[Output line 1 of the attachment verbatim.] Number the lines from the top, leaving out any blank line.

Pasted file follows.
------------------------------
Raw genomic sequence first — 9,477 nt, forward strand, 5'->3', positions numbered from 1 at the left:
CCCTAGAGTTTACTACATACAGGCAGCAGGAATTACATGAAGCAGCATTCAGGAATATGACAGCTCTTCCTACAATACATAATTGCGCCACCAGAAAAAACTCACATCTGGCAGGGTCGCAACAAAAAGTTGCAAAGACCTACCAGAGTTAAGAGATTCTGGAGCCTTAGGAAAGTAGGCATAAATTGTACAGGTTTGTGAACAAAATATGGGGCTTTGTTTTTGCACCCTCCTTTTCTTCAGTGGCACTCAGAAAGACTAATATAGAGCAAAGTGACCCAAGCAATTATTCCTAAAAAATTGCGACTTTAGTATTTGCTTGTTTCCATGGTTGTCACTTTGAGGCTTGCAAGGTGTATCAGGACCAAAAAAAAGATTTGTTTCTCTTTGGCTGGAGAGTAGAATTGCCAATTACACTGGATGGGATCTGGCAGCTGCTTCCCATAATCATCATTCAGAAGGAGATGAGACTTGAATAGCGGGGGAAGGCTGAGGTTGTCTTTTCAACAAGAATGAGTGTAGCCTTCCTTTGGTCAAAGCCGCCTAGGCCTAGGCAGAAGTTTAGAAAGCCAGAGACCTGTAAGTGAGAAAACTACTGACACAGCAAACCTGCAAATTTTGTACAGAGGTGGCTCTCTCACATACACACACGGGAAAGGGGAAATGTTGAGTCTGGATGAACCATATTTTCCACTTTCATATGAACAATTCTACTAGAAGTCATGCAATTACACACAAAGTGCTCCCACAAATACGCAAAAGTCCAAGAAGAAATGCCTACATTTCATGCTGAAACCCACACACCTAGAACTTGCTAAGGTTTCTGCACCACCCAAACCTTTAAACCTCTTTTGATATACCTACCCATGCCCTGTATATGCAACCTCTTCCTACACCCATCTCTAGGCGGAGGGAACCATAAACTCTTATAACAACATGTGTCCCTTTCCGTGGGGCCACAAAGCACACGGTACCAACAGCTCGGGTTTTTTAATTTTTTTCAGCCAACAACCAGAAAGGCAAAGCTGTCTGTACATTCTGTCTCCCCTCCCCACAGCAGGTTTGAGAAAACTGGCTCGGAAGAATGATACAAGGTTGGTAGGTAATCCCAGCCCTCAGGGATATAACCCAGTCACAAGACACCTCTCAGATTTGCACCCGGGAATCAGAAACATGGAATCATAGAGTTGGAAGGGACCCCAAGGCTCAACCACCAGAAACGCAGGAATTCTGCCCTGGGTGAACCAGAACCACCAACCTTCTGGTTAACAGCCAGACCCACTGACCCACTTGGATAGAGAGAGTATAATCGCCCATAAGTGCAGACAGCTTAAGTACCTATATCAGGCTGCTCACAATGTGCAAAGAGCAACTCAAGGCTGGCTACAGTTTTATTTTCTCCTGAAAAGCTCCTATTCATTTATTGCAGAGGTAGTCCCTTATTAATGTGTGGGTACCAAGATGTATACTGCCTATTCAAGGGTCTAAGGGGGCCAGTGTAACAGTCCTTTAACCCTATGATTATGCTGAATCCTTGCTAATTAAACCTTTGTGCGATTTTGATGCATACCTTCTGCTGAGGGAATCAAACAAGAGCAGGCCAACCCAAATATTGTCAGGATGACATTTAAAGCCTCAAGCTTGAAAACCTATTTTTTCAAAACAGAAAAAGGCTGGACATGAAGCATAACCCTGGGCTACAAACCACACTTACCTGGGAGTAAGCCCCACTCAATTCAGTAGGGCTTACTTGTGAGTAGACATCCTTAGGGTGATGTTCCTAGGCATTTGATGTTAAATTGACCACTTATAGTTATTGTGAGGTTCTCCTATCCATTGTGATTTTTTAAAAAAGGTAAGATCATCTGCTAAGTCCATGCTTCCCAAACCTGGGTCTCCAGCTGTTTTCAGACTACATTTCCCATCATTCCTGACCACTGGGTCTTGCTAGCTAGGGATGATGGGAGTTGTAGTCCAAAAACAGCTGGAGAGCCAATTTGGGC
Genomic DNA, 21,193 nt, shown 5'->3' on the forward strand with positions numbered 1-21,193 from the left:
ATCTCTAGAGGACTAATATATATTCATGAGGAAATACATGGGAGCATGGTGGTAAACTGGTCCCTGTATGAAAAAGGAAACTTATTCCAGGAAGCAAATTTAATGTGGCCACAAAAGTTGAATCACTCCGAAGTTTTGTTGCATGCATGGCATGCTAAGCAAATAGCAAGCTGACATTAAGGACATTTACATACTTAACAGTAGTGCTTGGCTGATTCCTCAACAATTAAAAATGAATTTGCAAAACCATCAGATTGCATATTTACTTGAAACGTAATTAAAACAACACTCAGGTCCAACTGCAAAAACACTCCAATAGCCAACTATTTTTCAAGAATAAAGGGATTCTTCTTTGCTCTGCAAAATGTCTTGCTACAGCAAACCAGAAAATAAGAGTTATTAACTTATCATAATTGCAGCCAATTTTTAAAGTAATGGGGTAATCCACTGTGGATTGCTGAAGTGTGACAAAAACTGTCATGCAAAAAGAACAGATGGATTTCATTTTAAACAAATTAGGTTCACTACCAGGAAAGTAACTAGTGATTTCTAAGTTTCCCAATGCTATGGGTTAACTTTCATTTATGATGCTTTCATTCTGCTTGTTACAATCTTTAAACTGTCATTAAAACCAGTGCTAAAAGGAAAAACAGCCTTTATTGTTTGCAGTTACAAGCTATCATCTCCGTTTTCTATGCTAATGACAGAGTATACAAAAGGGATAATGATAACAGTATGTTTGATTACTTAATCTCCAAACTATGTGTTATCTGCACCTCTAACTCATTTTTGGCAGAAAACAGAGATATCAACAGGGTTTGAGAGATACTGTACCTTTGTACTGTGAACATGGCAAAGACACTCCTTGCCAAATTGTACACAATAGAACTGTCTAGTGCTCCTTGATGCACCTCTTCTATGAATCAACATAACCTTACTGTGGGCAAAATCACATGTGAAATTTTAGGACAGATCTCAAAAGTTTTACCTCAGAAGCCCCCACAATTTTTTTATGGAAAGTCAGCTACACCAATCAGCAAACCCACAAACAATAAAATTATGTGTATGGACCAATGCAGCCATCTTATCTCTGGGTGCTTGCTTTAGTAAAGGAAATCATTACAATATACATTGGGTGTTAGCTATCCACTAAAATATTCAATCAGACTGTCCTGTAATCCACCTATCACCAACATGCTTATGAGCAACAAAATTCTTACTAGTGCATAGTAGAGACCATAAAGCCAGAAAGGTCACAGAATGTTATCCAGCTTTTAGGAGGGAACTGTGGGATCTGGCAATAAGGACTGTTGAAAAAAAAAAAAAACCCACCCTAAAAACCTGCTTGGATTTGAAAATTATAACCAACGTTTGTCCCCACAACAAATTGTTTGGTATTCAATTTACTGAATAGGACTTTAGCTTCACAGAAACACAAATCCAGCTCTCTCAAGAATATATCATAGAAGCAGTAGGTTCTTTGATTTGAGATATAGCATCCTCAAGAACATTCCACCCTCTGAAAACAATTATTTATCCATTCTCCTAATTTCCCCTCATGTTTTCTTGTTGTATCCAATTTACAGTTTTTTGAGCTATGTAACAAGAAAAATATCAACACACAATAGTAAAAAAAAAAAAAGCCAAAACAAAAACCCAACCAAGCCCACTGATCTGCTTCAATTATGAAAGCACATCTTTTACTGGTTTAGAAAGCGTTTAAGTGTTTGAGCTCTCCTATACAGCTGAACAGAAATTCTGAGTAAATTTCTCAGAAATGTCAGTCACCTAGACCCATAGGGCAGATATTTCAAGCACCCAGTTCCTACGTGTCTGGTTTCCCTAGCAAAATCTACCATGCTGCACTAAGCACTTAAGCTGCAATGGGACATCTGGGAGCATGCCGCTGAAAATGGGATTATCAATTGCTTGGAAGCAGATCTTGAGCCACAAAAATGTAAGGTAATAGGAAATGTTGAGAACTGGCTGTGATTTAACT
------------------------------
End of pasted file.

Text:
Raw genomic sequence first — 9,477 nt, forward strand, 5'->3', positions numbered from 1 at the left: